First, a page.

Center point, single focus use? Kind of like evaluating a sports car by how it drives in first gear at 15 MPH.....
 
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Derrel

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Seriously...buy and read the Thom Hogan "Guide to The Nikon D ____" and read about different ways to use a modern AF system...there are many situations where the 11-point or 21-point AF options will work wonders. Using single-point, center AF is sooooo 1990's.
 

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Why, the best beginner camera would be a Nikon D700 with low shutter count from the used market, really. Even better a D4, which are now getting really cheap recently.

Pro build, direct controls for everything, and really cheap really high quality glas available in spades, like:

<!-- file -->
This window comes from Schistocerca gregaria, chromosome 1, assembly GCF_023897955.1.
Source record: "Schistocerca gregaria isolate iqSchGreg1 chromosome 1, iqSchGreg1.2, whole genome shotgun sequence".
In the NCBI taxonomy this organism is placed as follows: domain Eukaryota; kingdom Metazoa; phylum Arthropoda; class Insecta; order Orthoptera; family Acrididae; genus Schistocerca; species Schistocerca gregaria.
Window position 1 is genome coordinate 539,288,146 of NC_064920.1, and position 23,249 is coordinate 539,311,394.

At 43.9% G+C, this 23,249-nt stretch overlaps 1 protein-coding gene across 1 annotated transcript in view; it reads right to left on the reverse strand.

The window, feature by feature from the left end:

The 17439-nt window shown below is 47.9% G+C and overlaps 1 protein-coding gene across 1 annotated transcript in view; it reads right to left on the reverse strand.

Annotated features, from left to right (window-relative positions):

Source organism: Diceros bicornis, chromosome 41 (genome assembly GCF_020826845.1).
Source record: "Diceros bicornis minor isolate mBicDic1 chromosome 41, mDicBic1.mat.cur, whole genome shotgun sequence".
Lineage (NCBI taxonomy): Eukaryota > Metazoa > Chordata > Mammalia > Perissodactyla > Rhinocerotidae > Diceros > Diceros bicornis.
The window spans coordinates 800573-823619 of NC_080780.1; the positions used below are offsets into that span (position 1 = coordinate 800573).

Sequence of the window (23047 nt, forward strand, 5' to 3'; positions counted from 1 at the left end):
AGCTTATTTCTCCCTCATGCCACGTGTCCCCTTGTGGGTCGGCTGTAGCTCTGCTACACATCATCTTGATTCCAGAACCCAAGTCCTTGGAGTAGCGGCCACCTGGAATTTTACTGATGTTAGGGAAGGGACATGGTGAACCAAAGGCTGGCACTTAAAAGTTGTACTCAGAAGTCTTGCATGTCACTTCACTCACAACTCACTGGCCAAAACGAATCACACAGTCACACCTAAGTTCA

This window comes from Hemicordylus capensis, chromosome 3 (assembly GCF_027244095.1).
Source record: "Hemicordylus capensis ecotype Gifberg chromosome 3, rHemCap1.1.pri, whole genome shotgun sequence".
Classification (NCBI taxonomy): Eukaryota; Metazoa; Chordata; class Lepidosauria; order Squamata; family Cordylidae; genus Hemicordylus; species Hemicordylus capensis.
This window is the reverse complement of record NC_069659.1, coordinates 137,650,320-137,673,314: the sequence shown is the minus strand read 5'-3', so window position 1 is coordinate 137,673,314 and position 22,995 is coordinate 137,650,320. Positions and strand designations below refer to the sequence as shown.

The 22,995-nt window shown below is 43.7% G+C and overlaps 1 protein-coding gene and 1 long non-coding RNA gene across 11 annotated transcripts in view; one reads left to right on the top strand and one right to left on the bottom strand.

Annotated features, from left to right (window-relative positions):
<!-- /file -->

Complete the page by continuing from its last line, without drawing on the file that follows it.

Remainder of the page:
- Nikkor AF 24mm f2.8
- Nikkor AF 35mm f2
- Nikkor AF 60mm f2.8 micro
- Tokina 100mm f2.8 macro
- Nikkor AF 180mm f2.8
- Nikkor AF 80-200mm f2.8

The socalled entry level bodies however are a massive waste of money. They lack essential features, they require menu surfing to operate, they have poor viewfinders, yada yada yada. No thanks.

P.s.: Oh, and none of the cheap but well built and optically amazing lenses from that list will autofocus on them, because those lenses all need an autofocus motor in the camera.



Something that requires film.
Thats a great choice if you have too much money and too much time, to get rid of both for little effect.

A good entry level camera needs one thing...an automatic setting.
Or they could, like, take a minute or two to learn the exposure triangle ?

Would be interesting (also I'm curious) to see the different responses from the sales staff at the camera store I work in.
The most expensive camera the client can still afford.
 
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Dave Maciak

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Simplicity
Wow, all that new "stuff" with all those switches and dials! Think I'll load up my FM and just set "asa" and then